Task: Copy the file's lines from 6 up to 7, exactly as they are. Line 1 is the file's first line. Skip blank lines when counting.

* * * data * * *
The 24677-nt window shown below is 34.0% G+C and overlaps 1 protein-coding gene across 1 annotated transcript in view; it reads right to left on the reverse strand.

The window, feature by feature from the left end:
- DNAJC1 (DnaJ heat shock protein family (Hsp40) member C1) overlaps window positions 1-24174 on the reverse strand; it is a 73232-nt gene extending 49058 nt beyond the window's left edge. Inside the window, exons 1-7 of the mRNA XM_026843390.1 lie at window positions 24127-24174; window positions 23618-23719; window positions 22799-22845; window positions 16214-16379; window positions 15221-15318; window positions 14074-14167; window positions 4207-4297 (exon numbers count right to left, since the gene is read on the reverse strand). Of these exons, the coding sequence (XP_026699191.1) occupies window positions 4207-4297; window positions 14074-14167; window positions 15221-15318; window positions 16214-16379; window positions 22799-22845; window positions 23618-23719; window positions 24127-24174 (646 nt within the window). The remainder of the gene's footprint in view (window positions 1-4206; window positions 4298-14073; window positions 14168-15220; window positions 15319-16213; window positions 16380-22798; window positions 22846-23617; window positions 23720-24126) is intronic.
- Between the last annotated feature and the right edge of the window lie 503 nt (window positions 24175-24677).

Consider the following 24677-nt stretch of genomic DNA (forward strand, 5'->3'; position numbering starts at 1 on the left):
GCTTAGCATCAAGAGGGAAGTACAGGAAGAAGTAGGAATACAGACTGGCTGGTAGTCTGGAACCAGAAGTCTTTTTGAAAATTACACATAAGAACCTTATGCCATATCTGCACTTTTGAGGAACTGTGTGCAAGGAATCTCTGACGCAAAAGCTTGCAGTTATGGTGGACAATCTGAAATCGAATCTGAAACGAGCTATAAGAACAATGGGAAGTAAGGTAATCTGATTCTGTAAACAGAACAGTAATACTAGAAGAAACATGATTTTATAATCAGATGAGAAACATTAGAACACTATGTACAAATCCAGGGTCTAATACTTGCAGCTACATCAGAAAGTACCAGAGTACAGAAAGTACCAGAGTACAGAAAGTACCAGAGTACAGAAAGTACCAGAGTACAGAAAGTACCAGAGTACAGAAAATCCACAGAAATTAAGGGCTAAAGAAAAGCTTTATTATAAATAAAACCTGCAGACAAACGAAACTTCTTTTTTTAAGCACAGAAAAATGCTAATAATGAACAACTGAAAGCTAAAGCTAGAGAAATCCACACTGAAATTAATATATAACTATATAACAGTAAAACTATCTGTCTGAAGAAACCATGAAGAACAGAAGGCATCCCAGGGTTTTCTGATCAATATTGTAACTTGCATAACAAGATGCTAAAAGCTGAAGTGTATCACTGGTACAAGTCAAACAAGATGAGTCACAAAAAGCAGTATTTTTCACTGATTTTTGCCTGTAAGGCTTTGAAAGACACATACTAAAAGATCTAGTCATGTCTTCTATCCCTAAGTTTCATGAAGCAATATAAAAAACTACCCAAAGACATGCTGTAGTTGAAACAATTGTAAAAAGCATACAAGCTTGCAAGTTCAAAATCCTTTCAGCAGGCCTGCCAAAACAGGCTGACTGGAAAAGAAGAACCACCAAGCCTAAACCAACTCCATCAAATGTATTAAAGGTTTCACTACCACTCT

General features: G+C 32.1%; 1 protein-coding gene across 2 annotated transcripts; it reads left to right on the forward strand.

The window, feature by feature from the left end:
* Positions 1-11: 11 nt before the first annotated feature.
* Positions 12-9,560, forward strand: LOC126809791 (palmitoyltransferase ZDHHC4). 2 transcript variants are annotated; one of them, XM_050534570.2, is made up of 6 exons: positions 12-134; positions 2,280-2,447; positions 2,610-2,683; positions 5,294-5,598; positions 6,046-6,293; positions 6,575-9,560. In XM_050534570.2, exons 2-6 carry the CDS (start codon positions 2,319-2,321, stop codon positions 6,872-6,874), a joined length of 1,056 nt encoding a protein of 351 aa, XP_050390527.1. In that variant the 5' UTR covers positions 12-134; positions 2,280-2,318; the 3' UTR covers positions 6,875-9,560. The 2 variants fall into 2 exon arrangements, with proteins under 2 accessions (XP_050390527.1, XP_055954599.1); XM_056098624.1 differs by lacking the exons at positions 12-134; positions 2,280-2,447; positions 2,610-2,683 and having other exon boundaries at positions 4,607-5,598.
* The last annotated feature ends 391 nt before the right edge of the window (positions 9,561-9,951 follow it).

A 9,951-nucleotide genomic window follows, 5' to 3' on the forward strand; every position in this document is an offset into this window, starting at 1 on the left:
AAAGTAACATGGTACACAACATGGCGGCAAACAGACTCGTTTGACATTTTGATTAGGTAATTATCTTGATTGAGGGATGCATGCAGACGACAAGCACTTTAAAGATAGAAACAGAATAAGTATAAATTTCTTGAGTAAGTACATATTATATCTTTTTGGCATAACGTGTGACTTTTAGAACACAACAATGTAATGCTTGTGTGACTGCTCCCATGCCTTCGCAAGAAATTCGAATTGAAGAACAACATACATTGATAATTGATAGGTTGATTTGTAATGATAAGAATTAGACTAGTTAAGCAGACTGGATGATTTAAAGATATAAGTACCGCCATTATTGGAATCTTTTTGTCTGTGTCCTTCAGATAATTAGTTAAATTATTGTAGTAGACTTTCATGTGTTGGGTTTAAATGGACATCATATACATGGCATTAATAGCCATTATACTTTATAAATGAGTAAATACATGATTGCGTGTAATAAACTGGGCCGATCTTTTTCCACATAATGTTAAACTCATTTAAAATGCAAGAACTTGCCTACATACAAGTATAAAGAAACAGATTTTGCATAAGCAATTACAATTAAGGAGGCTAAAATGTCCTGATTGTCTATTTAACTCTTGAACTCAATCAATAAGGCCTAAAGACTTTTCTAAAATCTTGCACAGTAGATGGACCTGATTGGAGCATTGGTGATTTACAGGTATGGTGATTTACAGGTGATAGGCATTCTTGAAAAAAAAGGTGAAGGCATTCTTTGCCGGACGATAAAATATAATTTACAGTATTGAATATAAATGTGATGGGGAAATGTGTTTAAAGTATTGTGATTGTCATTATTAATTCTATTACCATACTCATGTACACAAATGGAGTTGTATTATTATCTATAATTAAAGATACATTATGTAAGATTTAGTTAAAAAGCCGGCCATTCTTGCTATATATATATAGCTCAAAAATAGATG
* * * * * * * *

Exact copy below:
GCTTAGCATCAAGAGGGAAGTACAGGAAGAAGTAGGAATACAGACTGGCTGGTAGTCTGGAACCAGAAGTCTTTTTGAAAATTACACATAAGAACCTTATGCCATATCTGCACTTTTGAGGAACTGTGTGCAAGGAATCTCTGACGCAAAAGCTTGCAGTTATGGTGGACAATCTGAAATCGAATCTGAAACGAGCTATAAGAACAATGGGAAGTAAGGTAATCTGATTCTGTAAACAGAACAGTAATACTAGAAGAAACATGATTTTATAATCAGATGAGAAACATTAGAACACTATGTACAAATCCAGGGTCTAATACTTGCAGCTACATCAGAAAGTACCAGAGTACAGAAAGTACCAGAGTACAGAAAGTACCAGAGTACAGAAAGTACCAGAGTACAGAAAGTACCAGAGTACAGAAAATCCACAGAAATTAAGGGCTAAAGAAAAGCTTTATTATAAATAAAACCTGCAGACAAACGAAACTTCTTTTTTTAAGCACAGAAAAATGCTAATAATGAACAACTGAAAGCTAAAGCTAGAGAAATCCACACTGAAATTAATATATAACTATATAACAGTAAAACTATCTGTCTGAAGAAACCATGAAGAACAGAAGGCATCCCAGGGTTTTCTGATCAATATTGTAACTTGCATAACAAGATGCTAAAAGCTGAAGTGTATCACTGGTACAAGTCAAACAAGATGAGTCACAAAAAGCAGTATTTTTCACTGATTTTTGCCTGTAAGGCTTTGAAAGACACATACTAAAAGATCTAGTCATGTCTTCTATCCCTAAGTTTCATGAAGCAATATAAAAAACTACCCAAAGACATGCTGTAGTTGAAACAATTGTAAAAAGCATACAAGCTTGCAAGTTCAAAATCCTTTCAGCAGGCCTGCCAAAACAGGCTGACTGGAAAAGAAGAACCACCAAGCCTAAACCAACTCCATCAAATGTATTAAAGGTTTCACTACCACTCT

General features: G+C 32.1%; 1 protein-coding gene across 2 annotated transcripts; it reads left to right on the forward strand.